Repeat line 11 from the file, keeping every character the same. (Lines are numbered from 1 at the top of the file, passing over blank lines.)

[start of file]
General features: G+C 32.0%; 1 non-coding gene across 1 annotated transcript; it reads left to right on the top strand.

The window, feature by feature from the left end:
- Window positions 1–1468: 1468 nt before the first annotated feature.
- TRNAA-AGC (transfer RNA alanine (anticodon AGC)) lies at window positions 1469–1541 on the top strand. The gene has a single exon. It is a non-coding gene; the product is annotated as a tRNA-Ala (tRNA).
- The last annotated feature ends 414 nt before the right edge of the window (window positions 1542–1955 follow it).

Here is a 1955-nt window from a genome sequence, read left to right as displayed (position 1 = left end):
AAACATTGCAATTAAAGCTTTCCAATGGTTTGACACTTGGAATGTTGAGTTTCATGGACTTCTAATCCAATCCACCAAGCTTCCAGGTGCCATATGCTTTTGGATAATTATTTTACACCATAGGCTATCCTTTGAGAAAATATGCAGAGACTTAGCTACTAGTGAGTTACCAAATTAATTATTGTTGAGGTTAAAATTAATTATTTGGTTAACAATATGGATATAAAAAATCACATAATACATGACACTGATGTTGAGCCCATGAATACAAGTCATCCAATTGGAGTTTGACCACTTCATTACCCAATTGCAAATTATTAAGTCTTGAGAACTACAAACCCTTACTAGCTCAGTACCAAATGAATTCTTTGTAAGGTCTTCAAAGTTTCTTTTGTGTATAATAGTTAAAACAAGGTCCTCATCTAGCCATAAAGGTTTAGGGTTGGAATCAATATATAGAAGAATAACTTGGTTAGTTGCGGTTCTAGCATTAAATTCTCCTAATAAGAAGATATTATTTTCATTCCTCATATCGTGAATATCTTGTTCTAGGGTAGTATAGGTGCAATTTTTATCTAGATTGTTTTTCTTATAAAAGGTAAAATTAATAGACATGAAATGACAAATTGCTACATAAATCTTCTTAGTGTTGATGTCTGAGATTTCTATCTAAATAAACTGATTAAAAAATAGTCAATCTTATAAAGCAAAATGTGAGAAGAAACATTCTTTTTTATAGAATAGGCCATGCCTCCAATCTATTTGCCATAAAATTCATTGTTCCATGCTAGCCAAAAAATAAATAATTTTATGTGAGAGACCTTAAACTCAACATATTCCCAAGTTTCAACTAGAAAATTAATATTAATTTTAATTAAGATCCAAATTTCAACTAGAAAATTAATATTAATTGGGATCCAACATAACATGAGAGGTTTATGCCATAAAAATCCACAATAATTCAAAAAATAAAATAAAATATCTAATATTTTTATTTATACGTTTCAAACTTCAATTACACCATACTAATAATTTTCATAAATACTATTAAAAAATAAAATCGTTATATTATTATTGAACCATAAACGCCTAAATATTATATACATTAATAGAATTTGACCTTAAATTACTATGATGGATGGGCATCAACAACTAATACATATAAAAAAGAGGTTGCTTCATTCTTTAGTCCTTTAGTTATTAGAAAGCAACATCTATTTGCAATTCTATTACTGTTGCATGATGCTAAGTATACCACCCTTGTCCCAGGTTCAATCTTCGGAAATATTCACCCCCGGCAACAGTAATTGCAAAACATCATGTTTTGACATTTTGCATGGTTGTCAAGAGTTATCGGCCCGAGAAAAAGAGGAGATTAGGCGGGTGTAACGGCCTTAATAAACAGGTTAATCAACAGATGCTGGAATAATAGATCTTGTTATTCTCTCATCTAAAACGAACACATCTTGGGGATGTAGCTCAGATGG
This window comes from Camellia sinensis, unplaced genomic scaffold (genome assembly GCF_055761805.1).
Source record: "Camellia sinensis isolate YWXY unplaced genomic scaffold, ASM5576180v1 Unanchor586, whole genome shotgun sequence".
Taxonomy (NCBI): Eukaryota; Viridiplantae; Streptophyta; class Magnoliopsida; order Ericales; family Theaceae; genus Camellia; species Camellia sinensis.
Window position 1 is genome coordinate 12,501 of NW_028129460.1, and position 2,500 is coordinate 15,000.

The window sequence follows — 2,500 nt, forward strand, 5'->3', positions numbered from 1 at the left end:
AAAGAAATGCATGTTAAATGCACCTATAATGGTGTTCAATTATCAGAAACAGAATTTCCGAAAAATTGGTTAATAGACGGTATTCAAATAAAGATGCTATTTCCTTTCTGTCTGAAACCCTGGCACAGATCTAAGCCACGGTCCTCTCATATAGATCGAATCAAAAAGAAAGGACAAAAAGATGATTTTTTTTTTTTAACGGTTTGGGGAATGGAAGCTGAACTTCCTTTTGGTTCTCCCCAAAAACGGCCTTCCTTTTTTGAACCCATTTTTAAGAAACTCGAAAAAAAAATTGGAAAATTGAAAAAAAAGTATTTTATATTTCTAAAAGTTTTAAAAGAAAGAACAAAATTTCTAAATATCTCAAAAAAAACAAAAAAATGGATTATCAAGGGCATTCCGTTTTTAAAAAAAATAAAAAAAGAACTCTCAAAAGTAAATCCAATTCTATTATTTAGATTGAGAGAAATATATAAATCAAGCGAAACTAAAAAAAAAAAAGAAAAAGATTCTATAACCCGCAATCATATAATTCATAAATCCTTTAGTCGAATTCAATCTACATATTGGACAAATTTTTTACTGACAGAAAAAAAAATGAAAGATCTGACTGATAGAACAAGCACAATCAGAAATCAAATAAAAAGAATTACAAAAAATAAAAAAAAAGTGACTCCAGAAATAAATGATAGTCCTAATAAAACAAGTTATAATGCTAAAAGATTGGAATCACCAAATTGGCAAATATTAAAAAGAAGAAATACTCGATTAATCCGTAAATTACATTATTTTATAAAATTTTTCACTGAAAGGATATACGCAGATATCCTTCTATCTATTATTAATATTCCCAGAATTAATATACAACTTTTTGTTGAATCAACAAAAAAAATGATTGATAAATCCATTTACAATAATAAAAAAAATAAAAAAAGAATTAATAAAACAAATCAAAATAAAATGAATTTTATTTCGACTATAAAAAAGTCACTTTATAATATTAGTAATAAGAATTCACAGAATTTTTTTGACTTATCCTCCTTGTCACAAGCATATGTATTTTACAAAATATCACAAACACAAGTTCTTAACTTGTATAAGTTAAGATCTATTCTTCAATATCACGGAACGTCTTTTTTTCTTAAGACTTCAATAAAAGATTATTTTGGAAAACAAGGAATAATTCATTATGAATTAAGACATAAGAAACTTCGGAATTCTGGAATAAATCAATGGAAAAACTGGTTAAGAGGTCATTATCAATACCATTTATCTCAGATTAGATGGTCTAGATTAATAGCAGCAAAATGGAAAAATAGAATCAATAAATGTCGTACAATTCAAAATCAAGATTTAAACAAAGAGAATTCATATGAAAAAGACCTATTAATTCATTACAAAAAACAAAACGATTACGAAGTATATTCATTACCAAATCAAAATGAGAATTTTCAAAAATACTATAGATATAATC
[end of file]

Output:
Window position 1 is genome coordinate 12,501 of NW_028129460.1, and position 2,500 is coordinate 15,000.